Your life will remain incomplete until you go to a possum drop on New Year’s Eve. Really.

You may have seen the Peach Drop in Atlanta, or struggled through the pickpockets to see the big Waterford crystal ball drop in Times Square. (The Waterford ball seems like a decadent waste of Waterford when there are so many people around the world who have no Waterford at all.)

But it is a singular life-changing moment to count down to midnight while a live possum in a Plexiglas cage is lowered to the ground in front of 2,000+ people gathered at a Citgo gas station in Brasstown, North Carolina. Our good friends and neighbors, Judy and Grover Hardin, took us to the event, and for that act of kindness The Goddess and I will be forever grateful.

For you animal lovers, let me point out that the possum in Brasstown is very much alive, is treated with respect, and lowered carefully. He is then released back into the wild where he will suffer the possum equivalent of humiliation for telling an outlandish and clearly made-up story about his New Year’s Eve in Brasstown.

Want your possum closer to Atlanta? Tallapoosa obliges with its own take on the Possum Drop.

Lost your taste for possum? Thinking maybe a giant marshmallow Peep or a stuffed goat would give you the right New Year’s Eve fix?

In Marion, Ohio, New Year’s Eve is celebrated by the dropping of a giant popcorn corn ball.

In Vincennes, Indiana, the self-proclaimed Watermelon Capital Of The World, 10 watermelons will be dropped from 100 feet to celebrate the arrival of 2010. (Ten watermelons, 2010. Get it?)

The City of Flagstaff, Arizona, celebrates by lowering a giant pine cone.

(I trust you are writing all this down.)

The state of Pennsylvania has clearly gone for the gold in the “Why-Don’t-We-Drop-Something-Really-Strange-On-New-Year’s-Eve?” competition. The objects include, but are not by any means limited to, a purple-and-gold shoe, a beaver, a giant marshmallow Peep, a cow made of wood, an Indy car, a pretzel, a sled, a frog, a stuffed goat, a Hemlock tree, a 100-pound stick of Lebanon bologna, a bottle of beer, a wooden cigar held by a lion, a broasted chicken, a steamroller, and ping pong balls.

Memphis, Tennessee, has a giant Gibson guitar drop.

In Gainesville, Georgia, a new event is taking its place alongside the goat and the 10 watermelons. Celebrating its largest industry, the city will drop a giant chicken at midnight.

Key West is well known for its lowering of a large red shoe with a drag queen inside.

In Elmore, Ohio, a giant sausage is lowered at the stroke of midnight.

In Pensacola, it’s a giant pelican.

A hog falls in Fayetteville, Arkansas, a big cheese in Plymouth, Wisconsin.

I just heard someone on the back row ask about fish.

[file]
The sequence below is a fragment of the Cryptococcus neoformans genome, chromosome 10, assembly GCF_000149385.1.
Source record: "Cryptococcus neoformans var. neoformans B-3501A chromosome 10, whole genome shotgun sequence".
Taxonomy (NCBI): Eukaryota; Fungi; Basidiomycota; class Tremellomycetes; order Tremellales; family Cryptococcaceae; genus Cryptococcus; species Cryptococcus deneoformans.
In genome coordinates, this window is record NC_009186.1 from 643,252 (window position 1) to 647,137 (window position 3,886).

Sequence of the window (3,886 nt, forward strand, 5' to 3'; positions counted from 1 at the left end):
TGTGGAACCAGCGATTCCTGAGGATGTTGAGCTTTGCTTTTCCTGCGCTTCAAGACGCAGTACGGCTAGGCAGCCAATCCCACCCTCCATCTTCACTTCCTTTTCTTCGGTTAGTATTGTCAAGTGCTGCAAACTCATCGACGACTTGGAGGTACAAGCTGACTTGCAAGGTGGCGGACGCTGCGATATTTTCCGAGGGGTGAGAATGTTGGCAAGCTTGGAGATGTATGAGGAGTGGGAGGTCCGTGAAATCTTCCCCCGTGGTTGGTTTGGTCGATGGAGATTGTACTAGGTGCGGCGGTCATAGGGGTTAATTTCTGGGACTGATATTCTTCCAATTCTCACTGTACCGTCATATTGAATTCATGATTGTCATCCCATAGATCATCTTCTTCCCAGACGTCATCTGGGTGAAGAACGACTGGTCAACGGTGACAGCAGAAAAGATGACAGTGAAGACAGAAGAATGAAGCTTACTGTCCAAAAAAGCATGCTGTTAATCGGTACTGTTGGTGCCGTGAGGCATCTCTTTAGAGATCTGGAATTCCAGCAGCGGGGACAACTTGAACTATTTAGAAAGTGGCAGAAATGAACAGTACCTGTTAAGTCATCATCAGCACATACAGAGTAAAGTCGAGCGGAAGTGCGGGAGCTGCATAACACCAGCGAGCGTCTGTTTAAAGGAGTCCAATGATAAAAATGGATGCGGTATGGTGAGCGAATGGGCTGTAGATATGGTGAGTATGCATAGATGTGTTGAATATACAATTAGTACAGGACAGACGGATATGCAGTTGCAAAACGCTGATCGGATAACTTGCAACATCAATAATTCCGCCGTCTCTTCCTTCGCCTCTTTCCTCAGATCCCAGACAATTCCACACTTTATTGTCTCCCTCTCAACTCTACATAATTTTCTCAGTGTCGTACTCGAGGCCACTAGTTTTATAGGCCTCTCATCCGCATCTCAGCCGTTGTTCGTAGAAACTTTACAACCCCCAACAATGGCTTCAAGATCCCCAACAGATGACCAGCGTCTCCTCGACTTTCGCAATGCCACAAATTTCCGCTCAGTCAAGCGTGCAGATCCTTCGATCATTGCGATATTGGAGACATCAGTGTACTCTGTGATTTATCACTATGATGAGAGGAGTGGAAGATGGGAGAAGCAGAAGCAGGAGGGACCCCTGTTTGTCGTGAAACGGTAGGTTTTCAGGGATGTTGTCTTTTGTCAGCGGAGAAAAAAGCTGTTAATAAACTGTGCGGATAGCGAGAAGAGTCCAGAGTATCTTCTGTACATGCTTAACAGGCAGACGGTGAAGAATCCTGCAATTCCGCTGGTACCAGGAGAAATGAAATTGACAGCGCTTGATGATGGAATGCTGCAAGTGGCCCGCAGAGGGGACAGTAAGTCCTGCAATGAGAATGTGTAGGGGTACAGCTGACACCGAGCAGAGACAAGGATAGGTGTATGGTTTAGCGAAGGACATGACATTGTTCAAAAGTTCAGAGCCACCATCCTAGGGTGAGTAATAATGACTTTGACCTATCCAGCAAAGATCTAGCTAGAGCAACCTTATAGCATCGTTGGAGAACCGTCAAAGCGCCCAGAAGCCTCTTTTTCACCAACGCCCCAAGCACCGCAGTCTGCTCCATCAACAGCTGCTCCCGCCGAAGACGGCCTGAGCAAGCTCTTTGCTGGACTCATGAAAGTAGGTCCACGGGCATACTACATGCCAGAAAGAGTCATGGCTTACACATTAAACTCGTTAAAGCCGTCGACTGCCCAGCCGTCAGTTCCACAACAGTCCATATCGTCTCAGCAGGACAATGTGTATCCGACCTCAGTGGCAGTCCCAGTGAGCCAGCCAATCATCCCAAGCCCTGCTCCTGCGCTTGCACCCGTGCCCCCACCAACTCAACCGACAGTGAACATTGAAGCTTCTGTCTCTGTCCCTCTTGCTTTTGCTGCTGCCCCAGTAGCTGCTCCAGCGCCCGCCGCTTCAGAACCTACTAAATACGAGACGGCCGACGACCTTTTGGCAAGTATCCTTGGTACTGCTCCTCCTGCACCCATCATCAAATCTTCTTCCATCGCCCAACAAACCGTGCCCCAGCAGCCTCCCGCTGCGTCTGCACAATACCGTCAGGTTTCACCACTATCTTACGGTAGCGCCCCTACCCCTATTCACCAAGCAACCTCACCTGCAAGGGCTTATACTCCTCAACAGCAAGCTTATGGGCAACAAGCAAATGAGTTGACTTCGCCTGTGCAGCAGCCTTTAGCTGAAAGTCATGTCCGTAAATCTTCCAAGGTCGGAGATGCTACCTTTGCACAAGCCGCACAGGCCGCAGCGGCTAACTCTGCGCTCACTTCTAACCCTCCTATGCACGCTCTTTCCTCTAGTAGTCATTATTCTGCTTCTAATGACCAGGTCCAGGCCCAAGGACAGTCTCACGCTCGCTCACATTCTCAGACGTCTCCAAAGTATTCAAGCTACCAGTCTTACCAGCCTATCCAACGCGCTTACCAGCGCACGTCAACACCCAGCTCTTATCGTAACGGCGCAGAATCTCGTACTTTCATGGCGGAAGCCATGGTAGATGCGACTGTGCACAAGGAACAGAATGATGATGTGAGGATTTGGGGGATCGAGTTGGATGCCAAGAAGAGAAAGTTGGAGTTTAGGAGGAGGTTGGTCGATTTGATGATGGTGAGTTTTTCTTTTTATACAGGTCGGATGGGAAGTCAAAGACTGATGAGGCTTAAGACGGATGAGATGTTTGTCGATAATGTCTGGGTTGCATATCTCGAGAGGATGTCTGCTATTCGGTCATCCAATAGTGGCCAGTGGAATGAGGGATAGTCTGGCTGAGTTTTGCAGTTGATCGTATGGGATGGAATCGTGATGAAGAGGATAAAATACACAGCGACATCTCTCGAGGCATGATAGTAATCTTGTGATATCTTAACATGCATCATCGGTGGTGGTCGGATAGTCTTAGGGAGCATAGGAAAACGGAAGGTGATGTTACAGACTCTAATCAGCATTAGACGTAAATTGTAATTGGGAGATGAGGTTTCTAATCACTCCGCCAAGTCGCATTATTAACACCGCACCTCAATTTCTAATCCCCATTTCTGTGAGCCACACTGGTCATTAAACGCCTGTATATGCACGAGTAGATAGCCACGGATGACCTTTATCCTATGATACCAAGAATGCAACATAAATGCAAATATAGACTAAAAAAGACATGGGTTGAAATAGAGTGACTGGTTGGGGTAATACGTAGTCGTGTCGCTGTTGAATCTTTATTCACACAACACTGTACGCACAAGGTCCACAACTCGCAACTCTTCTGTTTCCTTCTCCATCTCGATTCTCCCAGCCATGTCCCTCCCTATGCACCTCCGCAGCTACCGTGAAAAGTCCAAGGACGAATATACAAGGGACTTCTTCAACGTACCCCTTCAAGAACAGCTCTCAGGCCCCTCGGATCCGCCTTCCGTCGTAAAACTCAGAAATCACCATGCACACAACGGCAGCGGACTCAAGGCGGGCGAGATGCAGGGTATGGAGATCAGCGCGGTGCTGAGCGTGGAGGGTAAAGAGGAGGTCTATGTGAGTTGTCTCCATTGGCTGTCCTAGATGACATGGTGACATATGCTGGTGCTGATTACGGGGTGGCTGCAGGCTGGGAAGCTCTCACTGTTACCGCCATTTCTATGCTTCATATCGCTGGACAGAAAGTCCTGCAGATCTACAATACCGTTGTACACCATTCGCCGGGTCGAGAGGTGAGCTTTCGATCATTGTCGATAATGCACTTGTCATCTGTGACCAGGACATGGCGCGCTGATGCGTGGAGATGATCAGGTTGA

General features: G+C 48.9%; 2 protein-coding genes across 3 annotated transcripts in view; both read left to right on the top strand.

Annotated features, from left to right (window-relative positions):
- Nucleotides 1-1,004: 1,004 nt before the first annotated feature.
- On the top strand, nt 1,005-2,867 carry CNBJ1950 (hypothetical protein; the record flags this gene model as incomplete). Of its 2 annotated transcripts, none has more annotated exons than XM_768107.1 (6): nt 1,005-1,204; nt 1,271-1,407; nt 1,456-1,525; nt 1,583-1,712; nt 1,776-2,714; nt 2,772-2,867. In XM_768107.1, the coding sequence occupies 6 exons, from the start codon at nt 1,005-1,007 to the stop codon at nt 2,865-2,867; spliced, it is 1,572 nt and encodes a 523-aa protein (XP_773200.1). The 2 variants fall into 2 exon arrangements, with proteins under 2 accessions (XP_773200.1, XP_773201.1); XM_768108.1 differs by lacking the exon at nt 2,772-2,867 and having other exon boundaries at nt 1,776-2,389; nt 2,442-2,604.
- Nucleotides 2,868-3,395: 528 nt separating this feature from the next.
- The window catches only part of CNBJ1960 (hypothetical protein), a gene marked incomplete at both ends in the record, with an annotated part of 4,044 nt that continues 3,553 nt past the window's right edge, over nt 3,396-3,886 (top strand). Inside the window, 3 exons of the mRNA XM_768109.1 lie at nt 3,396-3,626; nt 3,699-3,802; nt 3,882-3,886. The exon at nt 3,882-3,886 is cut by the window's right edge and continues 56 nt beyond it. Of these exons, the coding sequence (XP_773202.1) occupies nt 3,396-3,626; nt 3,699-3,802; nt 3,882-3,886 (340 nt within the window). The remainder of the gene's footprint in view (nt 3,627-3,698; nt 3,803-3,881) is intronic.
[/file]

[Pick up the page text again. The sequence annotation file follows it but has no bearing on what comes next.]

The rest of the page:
In Port Clinton, Ohio, you can count down to the New Year as they lower a Walleye Pike.

Not to be outdone, in Prairie de Chien, Wisconsin, the New Year is welcomed with the lowering of a carp.

And in Mobile, a symbol of Southern grace and charm, they will lower a $9,000 electronic Moon Pie.

All these celebrations remind me of a menu with 200 varieties of deep fried cheese sticks: how does one choose?.

Where will I celebrate this year? It’s hard to say, but I gotta tell you it’s hard to pass up the chance to see a $9,000 electronic Moon Pie.

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Mark Johnson

Mark Johnson

Mark Johnson is a professional mentalist and mind reader who presents his unique and unforgettable program to conventions, college and universities, sales meetings, private parties, business and civic clubs and more. He has also appeared at the Punchline Comedy Club in Atlanta and produces, along with Jerry Farber and Joe M. Turner, Atlanta Magic Night at the Red Light Cafe in Midtown. He is a member of the Psychic Entertainers Association, the International Brotherhood of Magicians, the Georgia Magic Club,Buckhead Rotary Club and Friends of Jim The Wonder Dog. You can learn more at www.MarkJohnsonSpeaks.com. He is the author of three books: "Living The Dream," the story of the first ten years of FedEx; "Superman, Hairspray, and the Greatest Goat On Earth," a collection of mostly true stories;, and "Yes Ma'am, You're Right: The Essential Rules For Living With A Woman."  Mark's day job is as a freelance writer and communications and marketing consultant. Mark has traveled around the world twice but has never been to Burlington, Vermont. He does not eat beets or chicken livers, and he has never read "Gone With The Wind." He is the only person he knows who was once a card-carrying member of the International Brotherhood of Ventriloquists. He is a fifth generation Atlantan,  the father of three, and the grandfather of five. All offspring are demonstrably perfect. He lives in Smyrna with his wife Rebecca (aka The Goddess) and two dogs: Ferguson, an arrogant Scottish terrier; and, Lola, a Siberian husky who is still trying to figure out what the hell she's doing in Cobb County.